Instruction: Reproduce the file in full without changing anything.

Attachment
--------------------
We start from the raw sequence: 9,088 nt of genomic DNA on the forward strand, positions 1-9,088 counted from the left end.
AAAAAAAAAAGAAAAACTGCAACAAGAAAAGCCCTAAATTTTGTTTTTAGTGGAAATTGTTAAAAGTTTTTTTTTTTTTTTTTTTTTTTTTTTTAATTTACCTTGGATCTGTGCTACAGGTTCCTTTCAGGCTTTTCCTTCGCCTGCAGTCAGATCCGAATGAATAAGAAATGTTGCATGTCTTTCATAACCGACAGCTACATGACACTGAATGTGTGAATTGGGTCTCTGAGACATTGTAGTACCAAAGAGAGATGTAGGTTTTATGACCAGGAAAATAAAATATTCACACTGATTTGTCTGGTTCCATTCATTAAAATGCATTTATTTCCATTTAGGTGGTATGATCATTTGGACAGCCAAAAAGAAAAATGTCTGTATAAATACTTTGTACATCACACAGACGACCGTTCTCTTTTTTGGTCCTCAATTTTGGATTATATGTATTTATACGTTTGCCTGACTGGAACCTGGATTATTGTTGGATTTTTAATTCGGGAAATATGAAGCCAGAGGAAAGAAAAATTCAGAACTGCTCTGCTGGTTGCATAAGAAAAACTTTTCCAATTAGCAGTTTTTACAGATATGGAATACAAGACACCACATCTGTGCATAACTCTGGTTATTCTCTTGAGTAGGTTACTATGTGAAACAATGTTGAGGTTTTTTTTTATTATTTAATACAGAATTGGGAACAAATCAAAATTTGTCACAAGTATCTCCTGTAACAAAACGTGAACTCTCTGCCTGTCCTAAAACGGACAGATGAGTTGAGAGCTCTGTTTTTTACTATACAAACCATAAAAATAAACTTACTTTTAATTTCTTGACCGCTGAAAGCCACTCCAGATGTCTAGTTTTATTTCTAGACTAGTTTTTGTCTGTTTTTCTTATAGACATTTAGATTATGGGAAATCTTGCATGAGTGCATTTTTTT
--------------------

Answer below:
We start from the raw sequence: 9,088 nt of genomic DNA on the forward strand, positions 1-9,088 counted from the left end.
AAAAAAAAAAGAAAAACTGCAACAAGAAAAGCCCTAAATTTTGTTTTTAGTGGAAATTGTTAAAAGTTTTTTTTTTTTTTTTTTTTTTTTTTTTAATTTACCTTGGATCTGTGCTACAGGTTCCTTTCAGGCTTTTCCTTCGCCTGCAGTCAGATCCGAATGAATAAGAAATGTTGCATGTCTTTCATAACCGACAGCTACATGACACTGAATGTGTGAATTGGGTCTCTGAGACATTGTAGTACCAAAGAGAGATGTAGGTTTTATGACCAGGAAAATAAAATATTCACACTGATTTGTCTGGTTCCATTCATTAAAATGCATTTATTTCCATTTAGGTGGTATGATCATTTGGACAGCCAAAAAGAAAAATGTCTGTATAAATACTTTGTACATCACACAGACGACCGTTCTCTTTTTTGGTCCTCAATTTTGGATTATATGTATTTATACGTTTGCCTGACTGGAACCTGGATTATTGTTGGATTTTTAATTCGGGAAATATGAAGCCAGAGGAAAGAAAAATTCAGAACTGCTCTGCTGGTTGCATAAGAAAAACTTTTCCAATTAGCAGTTTTTACAGATATGGAATACAAGACACCACATCTGTGCATAACTCTGGTTATTCTCTTGAGTAGGTTACTATGTGAAACAATGTTGAGGTTTTTTTTTATTATTTAATACAGAATTGGGAACAAATCAAAATTTGTCACAAGTATCTCCTGTAACAAAACGTGAACTCTCTGCCTGTCCTAAAACGGACAGATGAGTTGAGAGCTCTGTTTTTTACTATACAAACCATAAAAATAAACTTACTTTTAATTTCTTGACCGCTGAAAGCCACTCCAGATGTCTAGTTTTATTTCTAGACTAGTTTTTGTCTGTTTTTCTTATAGACATTTAGATTATGGGAAATCTTGCATGAGTGCATTTTTTT